Knowledge Base

Setting Your Book’s Price

When it comes to pricing your book, there are three numbers to concern yourself with:

  • The suggested retail price
  • The wholesale price
  • The print cost

If you are working with a combination print-on-demand/book fulfillment service like IngramSpark, here’s how things work. When you list your book in their catalog and make it available for stores to stock and sell, you set a suggested retail price for the book. This is not the price that bookstores pay for the book. It is the price at which you suggest they sell the book to their customers. You sell the book to bookstores at a wholesale price (more on that in a moment). Most bookstores will sell the book to customers at your suggested price, but some will sell it for less in an effort to lure customers away from other stores. This will not affect how much the bookstores pay you for your book.

When a bookstore buys the book from you through a fulfillment service, you must offer it to them at a price lower than your suggested retail price. This is the wholesale price. The typical industry standard for a wholesale discount is 55 percent off of the suggested retail price. That means if your suggested retail price is $15, and you are offering stores the standard 55 percent discount, the wholesale price would $6.75. From that price, the printer will subtract the print costs. What’s left is your profit.

Let’s say your book is 250 pages long with a print cost of $4.20. Here’s how the math would work out:

Suggested retail price: $18.00

Wholesale price (assuming 55 percent discount): $6.75

Your profit after the $4.20 print cost is deducted from the wholesale price: $2.55

If you wanted to increase your profit, there are a few things you can do:

  • Opt for a higher suggested retail price
  • Reduce the page count to lower the print cost
  • Offer bookstores a lesser wholesale discount

Although a 55 percent wholesale discount is preferred, most bookstores will be okay with you offering them the book at a 50 percent discount. If you drop that down to 40 percent, most physical bookstores won’t stock the book, but online stores will still list it.

Keep in mind that these numbers pertain only to books sold through stores. When you sell books directly to readers yourself at your suggested retail price, you keep all the profits after the print cost is deducted.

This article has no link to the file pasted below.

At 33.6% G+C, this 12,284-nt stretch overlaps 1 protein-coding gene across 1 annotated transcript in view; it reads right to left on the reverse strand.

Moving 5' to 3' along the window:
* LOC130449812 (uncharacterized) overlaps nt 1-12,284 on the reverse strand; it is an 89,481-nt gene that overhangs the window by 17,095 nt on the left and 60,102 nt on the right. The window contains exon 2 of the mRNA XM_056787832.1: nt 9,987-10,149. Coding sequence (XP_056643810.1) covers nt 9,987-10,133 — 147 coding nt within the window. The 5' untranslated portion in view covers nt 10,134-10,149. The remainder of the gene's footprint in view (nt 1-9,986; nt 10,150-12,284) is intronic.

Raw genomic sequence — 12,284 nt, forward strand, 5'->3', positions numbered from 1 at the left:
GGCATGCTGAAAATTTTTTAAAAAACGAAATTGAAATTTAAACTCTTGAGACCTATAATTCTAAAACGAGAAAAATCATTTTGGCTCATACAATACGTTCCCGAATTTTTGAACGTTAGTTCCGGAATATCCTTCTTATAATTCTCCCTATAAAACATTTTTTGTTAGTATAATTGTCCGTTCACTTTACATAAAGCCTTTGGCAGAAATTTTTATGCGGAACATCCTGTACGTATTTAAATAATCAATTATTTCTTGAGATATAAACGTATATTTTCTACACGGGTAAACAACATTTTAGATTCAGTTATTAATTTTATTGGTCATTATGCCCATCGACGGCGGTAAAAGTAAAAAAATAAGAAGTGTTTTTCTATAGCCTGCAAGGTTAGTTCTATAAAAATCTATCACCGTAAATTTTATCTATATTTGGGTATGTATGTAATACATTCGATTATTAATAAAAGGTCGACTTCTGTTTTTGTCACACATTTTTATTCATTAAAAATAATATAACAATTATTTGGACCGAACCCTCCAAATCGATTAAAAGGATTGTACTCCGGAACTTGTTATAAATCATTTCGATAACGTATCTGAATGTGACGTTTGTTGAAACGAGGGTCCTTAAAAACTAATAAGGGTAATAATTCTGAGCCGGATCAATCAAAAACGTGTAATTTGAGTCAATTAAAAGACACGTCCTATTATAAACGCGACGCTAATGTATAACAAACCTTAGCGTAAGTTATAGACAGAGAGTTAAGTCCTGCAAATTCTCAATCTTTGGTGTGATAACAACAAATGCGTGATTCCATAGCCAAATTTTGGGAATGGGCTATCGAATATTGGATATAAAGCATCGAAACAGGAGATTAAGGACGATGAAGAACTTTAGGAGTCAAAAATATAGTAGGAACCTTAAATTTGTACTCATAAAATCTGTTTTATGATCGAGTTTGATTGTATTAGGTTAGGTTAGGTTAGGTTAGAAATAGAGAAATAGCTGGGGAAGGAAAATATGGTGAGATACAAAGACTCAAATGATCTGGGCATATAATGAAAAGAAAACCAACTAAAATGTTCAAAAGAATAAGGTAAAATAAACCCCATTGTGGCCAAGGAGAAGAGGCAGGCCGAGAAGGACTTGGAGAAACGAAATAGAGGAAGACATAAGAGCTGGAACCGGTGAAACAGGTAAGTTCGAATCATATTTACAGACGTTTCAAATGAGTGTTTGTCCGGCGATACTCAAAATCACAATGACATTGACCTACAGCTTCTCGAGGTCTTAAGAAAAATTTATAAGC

For ebooks, you will generally make 60–70 percent of the suggested retail price for the ebook.

Two things to keep in mind:

  • A typical mistake many self-published authors make is to increase the retail price to make more money per sale. This can do more harm than good. If you are pricing your book higher than the norm for your genre, people are not likely to buy your book. It is much better for you to sell several copies of a book with a lower profit margin than one copy with a higher one.
  • A pricing tactic used by most self-publishers is to their ebook at a much lower rate in the hope of driving up sales numbers (and getting better placement in online stores). A good range for this is $2.99–$3.99.

My Book is Now at Broadway Books!

I am pleased to announce that Broadway Books in Portland, Oregon, is now carrying A Little Bit of Advice for Self-Publishers! Broadway Books is a great little store with big service. The owners have a long history of supporting local independent authors—including many of my own clients—so I am pleased to have my book on their shelves. If you are in the Portland area an looking for a good book, stop by and let Sally and Kim help you find the perfect read!albaatbroadwaycropped

Broadway Books is located at 1714 N.E. Broadway, Portland, OR, 97232. You can visit them online at


Happy Book Birthday to “Think Zebras,” by Kathryn Scott

Join me in wishing a happy book birthday to Kathryn Scott’s Think Zebras. For this book, I performed several rounds of early editing, and then later did the book’s interior layout, cover design, and ebook conversion.*


About the Book

A lowly virus, a disturbed mind, and an internal power struggle. A common illness is killing the elderly in Revere County, but Mary Campbell, the nurse supervisor for the understaffed Communicable Disease Control Unit, is told not to worry. The increase in outbreaks is likely due to a new strain of the virus circulating in the United States. But something feels wrong. Mary senses she’s overlooking an important link. To uncover the connection, she reluctantly embraces a new strategy suggested by her department’s maligned bioterrorism coordinator. Set two years after the 9/11 attacks, Mary’s investigation exposes not only the menace behind the outbreaks, but a greater threat to her community that requires her to make a painful sacrifice.

Think Zebras is available as both paperback and ebook thought most major book retailers (ISBN 9780692661253).

*My services were contracted by Indigo Editing & Publications.